My hair: As a teen & in my early twenties, hip length, (it would grow past my knees if I let it) natural blonde, v fine, ultra soft, v shiny & lots of it, a spectacular mane, I was so proud, loved it.
Thirties onwards: hair dull, thinner, won't grow as long, dry ends, I try every product they bring out to reclaim my Godiva like hair. It had become dark blonde, blah & wouldn't grow like it had, even the shine had gone, sigh.
Light bulb: Mason Pearson brushes. The only styling or product (beyond hot oil treatments - V05) my hair knew in it's glory days was brushing with these brushes - I'd stopped long since thinking brushing was bad for it - the irony. In it's beautiful days, hairdressers used to ask when I went for a trim how I achieved it, I had no idea, it just grew that way, I thought. I do remember I used to bend my head upside down frequently through the day to brush it, wherever I was and then throw it back which made it fluff into ultra voluptuous mane territory. It looked like I had extensions it was so lovely dammit. Males stopped me in the street to stroke it & check if it was real - i could cry.
I've read the reviews and remembered, thanks everyone, am off to get a Mason Pearson asap, and drop all so called enhancing shine etc products, useless muck that clog scalps and ruin hair. Mason Pearson I remember give shine, condition, stimulate growth & help dry ends.
A day after writing this have bought my Mason Pearson pure bristle brush in the Handy size. Anyone who wants beautiful hair should own one & if cost is a problem, buy a smaller size.
An investment but for how long?
With the care reccomended by Mason Pearson, one can expect the brush to last about thirty years. This is born out by reviews of purchasers I've found on Amazon UK who were replacing after thirty years. The brushes are almost completely hand made just as they were during the Victorian era, to ensure the finest quality.
Do shop around, one can pay double the price in some places, whilst being wary of fakes.
Which size & bristles should one choose?
I rang M.P. for advice about which brush to choose and gleaned the following:
The bristle and nylon is probably best for a medium to thick hair amount of hair.
The pure bristle for medium to thinner fullness of hair.
The sensitive pure bristle for thin or thinning hair & sensitive scalps. The bristles of this brush are finer than the others & so on thicker hair may not reach the scalp.
The nylon bristle for very thick hair.
M.P. have advice in their site about bristle and which brush to choose.
The size of the brush won't make any difference to the positive effects, it will just take longer to brush through with a smaller brush. Also M.P. reccomend the size of the brush should be chosen according to hand size so one can wield it more comfortably & with more control, small hands, small brush etc. Have had a pocket size and large & medium size, all the same, equally good, I've small hands.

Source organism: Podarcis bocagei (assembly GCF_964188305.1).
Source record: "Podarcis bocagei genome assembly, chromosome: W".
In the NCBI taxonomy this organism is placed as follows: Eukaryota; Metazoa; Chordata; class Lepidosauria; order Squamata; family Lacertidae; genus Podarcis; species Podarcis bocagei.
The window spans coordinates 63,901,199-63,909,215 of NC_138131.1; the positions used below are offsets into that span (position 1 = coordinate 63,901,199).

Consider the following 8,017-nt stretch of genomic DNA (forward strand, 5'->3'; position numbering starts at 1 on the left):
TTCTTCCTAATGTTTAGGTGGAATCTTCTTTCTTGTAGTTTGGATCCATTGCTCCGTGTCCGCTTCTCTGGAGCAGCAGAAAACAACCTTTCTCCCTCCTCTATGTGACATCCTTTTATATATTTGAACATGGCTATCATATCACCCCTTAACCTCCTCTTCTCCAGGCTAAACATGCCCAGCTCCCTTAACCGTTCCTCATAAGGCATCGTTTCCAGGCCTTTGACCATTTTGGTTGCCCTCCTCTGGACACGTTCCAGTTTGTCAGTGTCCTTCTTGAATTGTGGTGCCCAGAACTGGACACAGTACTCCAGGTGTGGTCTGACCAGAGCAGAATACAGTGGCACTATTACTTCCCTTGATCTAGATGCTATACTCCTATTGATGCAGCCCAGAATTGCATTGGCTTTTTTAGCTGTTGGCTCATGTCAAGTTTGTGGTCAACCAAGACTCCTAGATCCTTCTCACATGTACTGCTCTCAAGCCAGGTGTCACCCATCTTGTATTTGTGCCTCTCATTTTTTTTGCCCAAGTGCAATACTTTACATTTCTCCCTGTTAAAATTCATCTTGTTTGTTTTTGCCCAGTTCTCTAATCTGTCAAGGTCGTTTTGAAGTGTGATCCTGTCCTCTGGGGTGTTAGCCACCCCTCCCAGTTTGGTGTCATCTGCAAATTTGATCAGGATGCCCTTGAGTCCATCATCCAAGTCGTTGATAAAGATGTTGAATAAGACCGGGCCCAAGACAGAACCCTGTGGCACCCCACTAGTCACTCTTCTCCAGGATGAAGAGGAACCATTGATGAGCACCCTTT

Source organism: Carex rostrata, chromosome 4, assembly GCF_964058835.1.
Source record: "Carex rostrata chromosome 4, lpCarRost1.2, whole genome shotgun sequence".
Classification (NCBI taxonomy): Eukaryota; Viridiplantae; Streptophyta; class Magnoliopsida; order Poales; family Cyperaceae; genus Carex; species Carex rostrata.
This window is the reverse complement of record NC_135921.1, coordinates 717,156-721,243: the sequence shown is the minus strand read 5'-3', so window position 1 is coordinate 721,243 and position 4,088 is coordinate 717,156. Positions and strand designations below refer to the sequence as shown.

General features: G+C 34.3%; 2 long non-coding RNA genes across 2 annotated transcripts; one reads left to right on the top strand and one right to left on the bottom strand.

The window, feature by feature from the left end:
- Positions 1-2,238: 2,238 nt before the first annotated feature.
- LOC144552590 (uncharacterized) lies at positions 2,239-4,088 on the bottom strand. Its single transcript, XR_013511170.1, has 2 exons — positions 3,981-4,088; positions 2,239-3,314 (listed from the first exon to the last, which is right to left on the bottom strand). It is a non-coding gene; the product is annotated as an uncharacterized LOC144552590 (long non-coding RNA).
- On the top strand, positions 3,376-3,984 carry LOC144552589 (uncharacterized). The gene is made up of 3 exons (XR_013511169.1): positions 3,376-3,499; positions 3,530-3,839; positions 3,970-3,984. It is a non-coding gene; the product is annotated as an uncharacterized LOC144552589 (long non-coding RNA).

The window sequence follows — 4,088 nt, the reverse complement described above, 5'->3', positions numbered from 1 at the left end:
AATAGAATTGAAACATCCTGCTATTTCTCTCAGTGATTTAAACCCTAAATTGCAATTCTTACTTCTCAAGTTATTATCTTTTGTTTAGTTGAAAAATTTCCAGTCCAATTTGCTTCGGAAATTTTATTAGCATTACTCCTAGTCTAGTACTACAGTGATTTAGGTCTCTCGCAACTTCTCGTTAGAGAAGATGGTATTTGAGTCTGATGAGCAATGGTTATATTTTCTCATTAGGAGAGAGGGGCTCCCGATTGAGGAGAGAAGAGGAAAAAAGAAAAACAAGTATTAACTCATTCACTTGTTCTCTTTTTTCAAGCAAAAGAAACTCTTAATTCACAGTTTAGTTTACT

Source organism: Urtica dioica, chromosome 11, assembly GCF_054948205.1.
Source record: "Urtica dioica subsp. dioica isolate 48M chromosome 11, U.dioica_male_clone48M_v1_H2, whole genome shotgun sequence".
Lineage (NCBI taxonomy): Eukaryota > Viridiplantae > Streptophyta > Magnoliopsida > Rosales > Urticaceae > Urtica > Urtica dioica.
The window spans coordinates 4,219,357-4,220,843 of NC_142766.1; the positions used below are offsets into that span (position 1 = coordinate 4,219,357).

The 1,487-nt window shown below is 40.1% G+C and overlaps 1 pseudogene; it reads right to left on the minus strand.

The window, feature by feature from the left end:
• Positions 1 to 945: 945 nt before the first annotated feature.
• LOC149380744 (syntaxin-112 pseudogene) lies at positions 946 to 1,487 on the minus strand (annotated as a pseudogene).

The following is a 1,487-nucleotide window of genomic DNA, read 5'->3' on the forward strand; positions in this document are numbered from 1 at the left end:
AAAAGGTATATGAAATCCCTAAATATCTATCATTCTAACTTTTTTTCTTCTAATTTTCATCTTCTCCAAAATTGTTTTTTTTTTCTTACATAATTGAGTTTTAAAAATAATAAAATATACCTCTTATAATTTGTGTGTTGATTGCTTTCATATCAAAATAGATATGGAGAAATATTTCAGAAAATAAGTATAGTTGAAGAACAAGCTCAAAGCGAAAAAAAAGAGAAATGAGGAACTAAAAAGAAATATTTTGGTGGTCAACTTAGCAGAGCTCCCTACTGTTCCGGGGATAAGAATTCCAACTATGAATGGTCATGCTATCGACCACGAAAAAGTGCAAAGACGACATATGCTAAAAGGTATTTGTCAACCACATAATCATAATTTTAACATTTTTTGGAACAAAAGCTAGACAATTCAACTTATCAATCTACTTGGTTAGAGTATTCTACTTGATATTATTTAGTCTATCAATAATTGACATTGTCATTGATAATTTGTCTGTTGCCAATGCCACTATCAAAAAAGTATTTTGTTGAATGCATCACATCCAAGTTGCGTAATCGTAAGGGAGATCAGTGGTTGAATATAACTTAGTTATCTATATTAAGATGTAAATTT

For those with hair loss:
Have read of a woman who found daily ten to fifteen minutes of brushing morning and night with a Mason Pearson slowed down hair loss due to medication (Prednisone) and for one man, this same morning & night regime helped (along with diet, DHT blocking nutritional supplements, getting more sleep and circulatory boosting exercise) stimulate ninety percent new growth after severe loss, due to hereditary pattern thinning.
A Hairdresser's advice:
Read a review on Amazon for this pure bristle brush by a hairdresser who said she was trained to use Mason Pearson and for anyone with thin hair, stop combing and use one of their pure bristle, it will strengthen roots, stimulate growth and condition hair by drawing sebum through it.
People new to brushing:
Dear hearts, do be consciously gentle at first, your scalp isn't used to brushing. My scalp tingled at first on going back to brushing, like it had had a work out, circulation no doubt. Bristles can feel odd against one's scalp in the beginning. And it can be alarming to see loose hairs coiled around the bristles after it's first session, this is normal for a first time. When my hair was beautiful & extremely voluminous, my brush was usually clogged full of hair but regrowth matched it and I had far more hair than I had once I stopped brushing.
Why was I daft enough to stop brushing for years on end?
The prevailing advice from trichologists and beauty articles at the time was 'brushing is bad, it will tear out your hair and split it, use combs instead, they're gentler.' I did, woe is me, fool I was and my hair, looks & vanity paid the price. I hope others may gain more beautiful hair from my mistake
India knight also has a very interesting & helpful article in The Sunday Times called 'a brush with greatness' about how a Mason Pearson transformed her problem hair.
Happy, beautiful hair to everyone.